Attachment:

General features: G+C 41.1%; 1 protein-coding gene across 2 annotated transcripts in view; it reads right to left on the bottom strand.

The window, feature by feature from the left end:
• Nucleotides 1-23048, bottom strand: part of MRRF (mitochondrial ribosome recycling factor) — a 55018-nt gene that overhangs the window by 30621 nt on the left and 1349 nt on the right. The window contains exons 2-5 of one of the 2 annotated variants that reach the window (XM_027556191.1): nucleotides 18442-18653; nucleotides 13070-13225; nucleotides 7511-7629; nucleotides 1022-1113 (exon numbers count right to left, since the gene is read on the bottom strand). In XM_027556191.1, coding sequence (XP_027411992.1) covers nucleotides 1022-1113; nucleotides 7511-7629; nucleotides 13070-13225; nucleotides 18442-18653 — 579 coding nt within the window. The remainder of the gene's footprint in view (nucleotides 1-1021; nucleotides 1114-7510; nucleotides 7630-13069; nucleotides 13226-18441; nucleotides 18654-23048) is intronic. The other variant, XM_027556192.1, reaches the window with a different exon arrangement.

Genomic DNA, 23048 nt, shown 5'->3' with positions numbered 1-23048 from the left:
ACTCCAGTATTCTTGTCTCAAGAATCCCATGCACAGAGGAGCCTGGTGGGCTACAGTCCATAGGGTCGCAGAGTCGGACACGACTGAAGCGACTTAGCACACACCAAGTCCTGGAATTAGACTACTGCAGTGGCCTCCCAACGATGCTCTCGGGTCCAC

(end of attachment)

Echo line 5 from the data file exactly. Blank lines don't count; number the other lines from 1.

ACTCCAGTATTCTTGTCTCAAGAATCCCATGCACAGAGGAGCCTGGTGGGCTACAGTCCATAGGGTCGCAGAGTCGGACACGACTGAAGCGACTTAGCACACACCAAGTCCTGGAATTAGACTACTGCAGTGGCCTCCCAACGATGCTCTCGGGTCCAC